According to John Keller (1988), there are four steps in the instructional design process — Attention, Relevance, Confidence, & Satisfaction (ARCS).
Attention can be gained in two ways:
- Perceptual arousal – uses surprise or uncertainly to gain interest. Uses novel, surprising, incongruous, and uncertain events.
- Inquiry arousal – stimulates curiosity by posing challenging questions or problems to be solved. Stimulates information seeking behavior by posing or having the learner generate questions or a problem to solve. Maintain interest by varying the elements of instruction.
Methods for grabbing the learners’ attention include:
- Specific examples – Use a visual stimuli, story, or biography.
- Active Participation or Hands-on – Involve the learners with role playing, games, lab work, or other simulations that allows them to get them involved with the material or subject matter. Note that active participation should almost always be included!
- Incongruity and Conflict – Pose facts or statements that run contrary to the learner’s previous experiences. Play devils advocate while discussing the subject to be covered.
- Inquiry – Stimulate curiosity by posing questions or problems for the learners to solve. It may include such activities as brainstorming or performing team research.
- Humor – Break up monotony and maintain interest by lightening the subject. However, too much humor distracts from your main topic. The goal is to hold your learner’s attention, not to become a stand up comedian.
- Variability – Combine a variety of methods in presenting material. For example, a 15 lecture, watch a video, then divide the classroom into groups to review the material and to answer questions posed by it. Using a variety of methods reinforces the material and helps to incorporate a variety of learning styles. Also see Media.
The first step, gaining the learner’s attention, is normally relatively easy; the key is to then maintain their attention at an optimal level after grabbing them. You have to keep them from becoming bored nor over stimulate them (arousal).
Emphasize relevance within the instruction to increase motivation by using concrete language and examples with which the learners are familiar. They are six major strategies For accomplishing this:
- Experience – Tell the learners how the new learning will use their existing skills. We best learn by building upon our preset knowledge or skills.
- Present Worth – What will the subject matter do for me today?
- Future Usefulness – What will the subject matter do for me tomorrow?
- Needs Matching – Take advantage of the dynamics of achievement, risk taking, power, and affiliation (see Maslow’s Hierarchy of Needs).
- Modeling – First of all, “be what you want them to do!” Other strategies include guest speakers, videos, and having the learners who finish their work first to serve as tutors.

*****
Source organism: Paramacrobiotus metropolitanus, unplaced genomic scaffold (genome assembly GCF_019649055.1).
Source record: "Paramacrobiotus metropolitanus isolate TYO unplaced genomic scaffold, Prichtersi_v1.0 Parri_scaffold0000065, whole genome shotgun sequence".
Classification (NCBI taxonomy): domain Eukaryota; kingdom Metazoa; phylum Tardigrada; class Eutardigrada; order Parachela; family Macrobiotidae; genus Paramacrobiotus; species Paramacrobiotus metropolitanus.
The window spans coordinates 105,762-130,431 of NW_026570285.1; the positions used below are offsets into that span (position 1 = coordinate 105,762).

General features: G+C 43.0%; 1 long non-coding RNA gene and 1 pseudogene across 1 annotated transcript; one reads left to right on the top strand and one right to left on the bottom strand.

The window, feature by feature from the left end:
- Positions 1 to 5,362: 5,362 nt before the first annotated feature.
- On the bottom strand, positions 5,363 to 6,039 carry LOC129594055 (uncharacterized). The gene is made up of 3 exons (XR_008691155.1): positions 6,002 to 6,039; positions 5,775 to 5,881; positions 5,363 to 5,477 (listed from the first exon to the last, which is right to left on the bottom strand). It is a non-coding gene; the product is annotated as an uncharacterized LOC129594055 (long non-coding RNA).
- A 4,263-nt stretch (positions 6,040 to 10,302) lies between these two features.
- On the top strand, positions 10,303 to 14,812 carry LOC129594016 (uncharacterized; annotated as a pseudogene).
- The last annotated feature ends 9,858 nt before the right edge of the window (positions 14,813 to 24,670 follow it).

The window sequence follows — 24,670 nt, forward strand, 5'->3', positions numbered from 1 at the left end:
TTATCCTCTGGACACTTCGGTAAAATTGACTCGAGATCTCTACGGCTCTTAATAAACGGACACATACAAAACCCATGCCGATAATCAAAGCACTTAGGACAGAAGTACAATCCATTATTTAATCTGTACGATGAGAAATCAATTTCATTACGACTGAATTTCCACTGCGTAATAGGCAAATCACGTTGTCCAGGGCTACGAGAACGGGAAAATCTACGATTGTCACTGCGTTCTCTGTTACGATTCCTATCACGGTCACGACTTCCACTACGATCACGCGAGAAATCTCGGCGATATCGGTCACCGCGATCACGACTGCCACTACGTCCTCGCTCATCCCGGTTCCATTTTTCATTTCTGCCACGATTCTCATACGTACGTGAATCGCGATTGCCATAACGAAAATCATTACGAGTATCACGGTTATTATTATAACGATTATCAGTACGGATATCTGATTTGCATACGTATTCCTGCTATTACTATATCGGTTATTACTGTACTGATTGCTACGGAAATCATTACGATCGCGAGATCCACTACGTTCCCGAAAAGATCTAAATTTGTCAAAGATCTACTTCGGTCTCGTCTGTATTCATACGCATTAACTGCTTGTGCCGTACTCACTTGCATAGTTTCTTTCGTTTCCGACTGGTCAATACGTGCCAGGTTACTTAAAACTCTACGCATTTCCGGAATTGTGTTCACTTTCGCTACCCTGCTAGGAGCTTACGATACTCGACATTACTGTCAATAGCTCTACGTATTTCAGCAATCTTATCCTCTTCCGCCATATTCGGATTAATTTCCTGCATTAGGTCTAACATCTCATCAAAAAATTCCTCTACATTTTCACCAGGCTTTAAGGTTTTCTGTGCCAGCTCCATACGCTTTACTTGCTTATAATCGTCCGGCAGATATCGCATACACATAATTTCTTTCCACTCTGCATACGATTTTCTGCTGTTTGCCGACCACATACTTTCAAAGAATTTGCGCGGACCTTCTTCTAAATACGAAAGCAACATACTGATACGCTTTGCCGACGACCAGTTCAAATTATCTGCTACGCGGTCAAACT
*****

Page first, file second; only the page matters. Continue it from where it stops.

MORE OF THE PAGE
- Choice – Allow the learners to use different methods to pursue their work or allowing s choice in how they organize it.
Allow the learners to succeed! However, present a degree of challenge that provides meaningful success:
- Provide Objectives and Prerequisites – Help students estimate the probability of success by presenting performance requirements and evaluation criteria. Ensure the learners are aware of performance requirements and evaluative criteria.
- Grow the Learners – Every learning journey begins with a single step that builds upon itself. This allows a number of small success that gets more challenging with every step. Learners should understand that there is a correlation between the amount of energy they put into a learning experience and the amount of skill and knowledge they will gain from that experience.
- Feedback – Provide feedback and support internal attributions for success.
- Learner Control – Learners should feel some degree of control over their learning and assessment (see Constructivism). They should believe that their success is a direct result of the amount of effort they have put forth.
Satisfaction is based upon motivation, which can be intrinsic or extrinsic.
Provide opportunities to use newly acquired knowledge or skill in a real or simulated setting. Provide feedback and reinforcements that will sustain the desired behavior. If learners feel good about learning results, they will be motivated to learn. Some basic rules are:
- Do not annoy the learner by over-rewarding simple behavior.
- If negative consequences are too entertaining the learners may deliberately choose the wrong answer.
- Using too many extrinsic rewards may eclipse the instruction.
Notice that satisfaction is closely related to confidence. If you allow the learners to build confidence, satisfaction will follow if the task remains challenging.
B.F. Skinner had a major influence on ID through behaviorism and programmed instruction. He believed the best way for creating a good learning environment was to identify the desired behavior, then create situations in which successive approximations of the behavior would occur and be reinforced.
Keller, J.M., & Suzuki, K. (1988). Use of the ARCS motivation model in courseware design. In D. H. Jonassen (ED.) Instructional designs for microcomputer courseware. Hillsdale, NJ: Lawrence Erlbaum.